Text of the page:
Carol Folt, USC's newly elected president, shared her hopes and plans for her presidency with student publications Annenberg Media and the Daily Trojan just an hour after she was announced as the university's new leader on Wednesday. Instead of a traditional sit-down interview, Folt insisted on standing to make for a more engaging, lively conversation.
Here are three topics she emphasized during the 15-minute interview in Bovard.
Board of Trustees Chair Rick Caruso wrote that Folt embodies many qualities the board wanted in a presidential candidate, including an "intense dedication to transparent and transformative leadership," in a university-wide email on Wednesday. Folt, who will take office July 1, told Annenberg Media that she will dedicate herself to transparency. She cited her experience as a professor as evidence that she has practice in answering questions directly.
"I think if you've been in the classroom and working you're with people and used to the questions that are going to come from that, you cannot be anything but transparent," she said.
Folt is taking the helm amid a time of tumult for the university, when many are criticizing the administration's lack of transparency in response to recent scandals.
Former university President C.L. Max Nikias resigned in August after a Los Angeles Times article alleged that former campus gynecologist Dr. George Tyndall had been sexually abusing his patients for almost three decades. After his resignation, students expressed transparency concerns in the presidential search process when student publications including Annenberg Media were not allowed to enter or cover the "open" forums dedicated to finding a new president.
Folt, whose first interview as USC's president was with student reporters, says she values the relationship with the media.
"I think the relationship with the media is really important, and I do believe we need to find a way to give people information and candor," she said.
Interim President Wanda Austin was criticized just last week for not directly addressing the university's involvement in the "Varsity Blues" college admissions bribery scandal in her first appearance after the news broke. Instead, she focused more on record-low university admissions rate for the incoming class of 2023.
"We have a few things we need to fix, but we are certainly not broken," Austin said at the USC Women's Conference in D.C.
However, Folt praised the work Austin has done and says her own job is easier because USC's campus seems ripe and ready for change.
"Lots of things I've seen the president do already that are right: honesty, candor, accountability," she said. "If the community wants that, we are already so far ahead. That gives me the chance to come in and take action that gets us there."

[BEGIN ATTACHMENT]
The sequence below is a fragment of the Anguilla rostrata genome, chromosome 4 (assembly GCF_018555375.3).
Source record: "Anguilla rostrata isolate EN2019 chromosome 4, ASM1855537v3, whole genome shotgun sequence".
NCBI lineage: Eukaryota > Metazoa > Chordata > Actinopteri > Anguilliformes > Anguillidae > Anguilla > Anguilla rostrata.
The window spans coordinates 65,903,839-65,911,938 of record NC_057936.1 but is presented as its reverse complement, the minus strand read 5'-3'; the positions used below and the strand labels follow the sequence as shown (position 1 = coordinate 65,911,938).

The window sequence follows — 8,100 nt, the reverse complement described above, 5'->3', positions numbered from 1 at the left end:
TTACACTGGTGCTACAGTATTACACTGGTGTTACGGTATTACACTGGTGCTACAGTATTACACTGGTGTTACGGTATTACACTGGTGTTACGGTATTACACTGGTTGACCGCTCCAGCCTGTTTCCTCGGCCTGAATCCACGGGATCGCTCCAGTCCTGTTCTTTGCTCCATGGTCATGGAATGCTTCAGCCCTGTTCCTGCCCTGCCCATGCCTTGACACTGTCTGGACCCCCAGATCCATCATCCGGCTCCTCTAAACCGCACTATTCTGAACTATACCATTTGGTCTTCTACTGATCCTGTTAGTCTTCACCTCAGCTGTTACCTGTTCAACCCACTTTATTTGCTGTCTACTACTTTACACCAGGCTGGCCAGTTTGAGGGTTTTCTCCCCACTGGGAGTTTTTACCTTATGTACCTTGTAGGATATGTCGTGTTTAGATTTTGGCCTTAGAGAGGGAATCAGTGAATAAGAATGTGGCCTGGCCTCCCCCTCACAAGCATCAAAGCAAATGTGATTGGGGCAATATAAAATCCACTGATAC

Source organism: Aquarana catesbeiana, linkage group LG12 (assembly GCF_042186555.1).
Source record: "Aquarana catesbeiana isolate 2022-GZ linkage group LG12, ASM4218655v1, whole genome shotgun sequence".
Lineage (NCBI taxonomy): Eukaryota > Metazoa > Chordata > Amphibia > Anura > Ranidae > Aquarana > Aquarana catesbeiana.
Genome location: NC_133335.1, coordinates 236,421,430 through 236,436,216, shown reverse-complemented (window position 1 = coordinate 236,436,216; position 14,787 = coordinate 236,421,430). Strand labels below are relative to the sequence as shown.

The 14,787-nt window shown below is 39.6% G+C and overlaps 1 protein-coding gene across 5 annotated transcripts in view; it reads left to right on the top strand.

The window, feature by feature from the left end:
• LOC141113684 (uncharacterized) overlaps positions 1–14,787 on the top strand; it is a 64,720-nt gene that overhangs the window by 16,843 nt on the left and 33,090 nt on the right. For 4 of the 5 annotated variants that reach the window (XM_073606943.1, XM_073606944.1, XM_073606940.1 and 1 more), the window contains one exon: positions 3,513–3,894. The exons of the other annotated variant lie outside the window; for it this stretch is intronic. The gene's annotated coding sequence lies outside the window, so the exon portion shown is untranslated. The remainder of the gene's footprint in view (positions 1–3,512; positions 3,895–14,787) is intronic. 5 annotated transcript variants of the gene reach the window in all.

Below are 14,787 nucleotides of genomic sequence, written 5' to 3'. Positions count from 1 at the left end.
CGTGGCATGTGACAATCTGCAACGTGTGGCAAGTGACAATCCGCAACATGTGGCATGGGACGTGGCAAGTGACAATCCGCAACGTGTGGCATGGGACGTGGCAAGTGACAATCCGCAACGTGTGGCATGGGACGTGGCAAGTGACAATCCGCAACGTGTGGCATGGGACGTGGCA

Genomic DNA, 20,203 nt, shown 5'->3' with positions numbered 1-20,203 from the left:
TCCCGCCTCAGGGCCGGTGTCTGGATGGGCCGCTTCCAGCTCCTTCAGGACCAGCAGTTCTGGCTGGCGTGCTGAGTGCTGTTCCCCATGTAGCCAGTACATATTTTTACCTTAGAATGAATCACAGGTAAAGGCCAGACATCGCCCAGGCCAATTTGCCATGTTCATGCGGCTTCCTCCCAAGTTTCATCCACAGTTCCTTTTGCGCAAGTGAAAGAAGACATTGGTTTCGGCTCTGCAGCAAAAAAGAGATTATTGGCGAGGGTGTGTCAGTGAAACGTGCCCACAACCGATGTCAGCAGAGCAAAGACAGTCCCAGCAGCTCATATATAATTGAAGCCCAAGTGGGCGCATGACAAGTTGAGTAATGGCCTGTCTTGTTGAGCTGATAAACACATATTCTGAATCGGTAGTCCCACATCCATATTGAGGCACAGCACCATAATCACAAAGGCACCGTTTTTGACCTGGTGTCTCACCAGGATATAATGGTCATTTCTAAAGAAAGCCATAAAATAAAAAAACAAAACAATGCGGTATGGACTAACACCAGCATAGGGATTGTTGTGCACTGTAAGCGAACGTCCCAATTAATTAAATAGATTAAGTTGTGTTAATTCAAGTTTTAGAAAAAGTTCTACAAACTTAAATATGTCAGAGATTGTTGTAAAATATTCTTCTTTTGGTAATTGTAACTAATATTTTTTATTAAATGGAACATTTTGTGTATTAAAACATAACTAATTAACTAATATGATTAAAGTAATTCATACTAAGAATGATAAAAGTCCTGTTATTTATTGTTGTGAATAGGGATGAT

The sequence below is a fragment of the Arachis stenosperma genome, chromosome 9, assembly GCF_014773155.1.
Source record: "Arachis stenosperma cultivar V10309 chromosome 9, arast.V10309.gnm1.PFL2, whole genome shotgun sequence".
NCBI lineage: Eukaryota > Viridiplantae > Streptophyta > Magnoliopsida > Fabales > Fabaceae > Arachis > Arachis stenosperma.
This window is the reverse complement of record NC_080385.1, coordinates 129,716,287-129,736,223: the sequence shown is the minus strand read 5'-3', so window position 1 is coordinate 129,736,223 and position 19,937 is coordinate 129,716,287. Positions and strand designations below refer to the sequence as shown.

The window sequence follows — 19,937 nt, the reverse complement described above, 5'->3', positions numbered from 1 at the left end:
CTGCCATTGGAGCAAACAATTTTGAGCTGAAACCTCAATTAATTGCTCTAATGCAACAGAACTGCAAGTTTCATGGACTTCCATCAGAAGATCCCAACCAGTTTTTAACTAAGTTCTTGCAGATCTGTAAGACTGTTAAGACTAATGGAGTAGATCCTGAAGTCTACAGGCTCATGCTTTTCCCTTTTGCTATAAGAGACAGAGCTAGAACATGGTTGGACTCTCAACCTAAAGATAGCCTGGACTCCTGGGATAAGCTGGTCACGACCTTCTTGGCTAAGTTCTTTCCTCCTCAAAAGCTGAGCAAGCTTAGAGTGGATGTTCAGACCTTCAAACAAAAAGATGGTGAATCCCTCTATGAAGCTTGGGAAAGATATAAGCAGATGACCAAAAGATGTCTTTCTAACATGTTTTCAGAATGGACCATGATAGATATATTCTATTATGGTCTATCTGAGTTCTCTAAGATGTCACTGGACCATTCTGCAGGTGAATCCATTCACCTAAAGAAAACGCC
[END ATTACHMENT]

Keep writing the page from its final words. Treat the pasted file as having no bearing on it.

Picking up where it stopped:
Folt, the former chancellor of the University of North Carolina at Chapel Hill, announced her resignation from the university in January in tandem with her decision to remove a Confederate monument from the campus, a decision that UNC's Board of Governors had previously rejected. In her initial announcement, she said she planned to stay on until the end of the 2019 school year, but the school's board voted to move her resignation up to Jan. 31.
The timing of the statue removal and Folt's accelerated resignation has led many to question if USC's new president was pushed out of her prior job. She assured Annenberg Media that she was not.
"I absolutely made the decision to step down," Folt said. "I was at complete peace with my decision [to remove the statue]. It's exactly what I think needed to be done."
She said in her resignation statement that she left because she has always "been driven by the "new and the next," and it felt like the right time to move on.
"I chose to step down because I wanted to give them a chance to move forward and do all the great things that that university could do," she told Annenberg Media.
Folt, USC's 12th president, is the university's first female president to be elected by the board of trustees. Austin was the first female appointed in the interim president role. Folt praised her predecessor for her work at USC.
"I look at what Wanda has done, and I am the beneficiary of that," she said.
Folt is no stranger to breaking gender barriers: She was also the first female chancellor of UNC at Chapel Hill.
"The time for women in leadership in higher education is clearly here," she said at the time.
She expressed to Annenberg Media her excitement about her second opportunity to be a first.
"I am about doors opening, and it's just an amazing privilege," Folt said.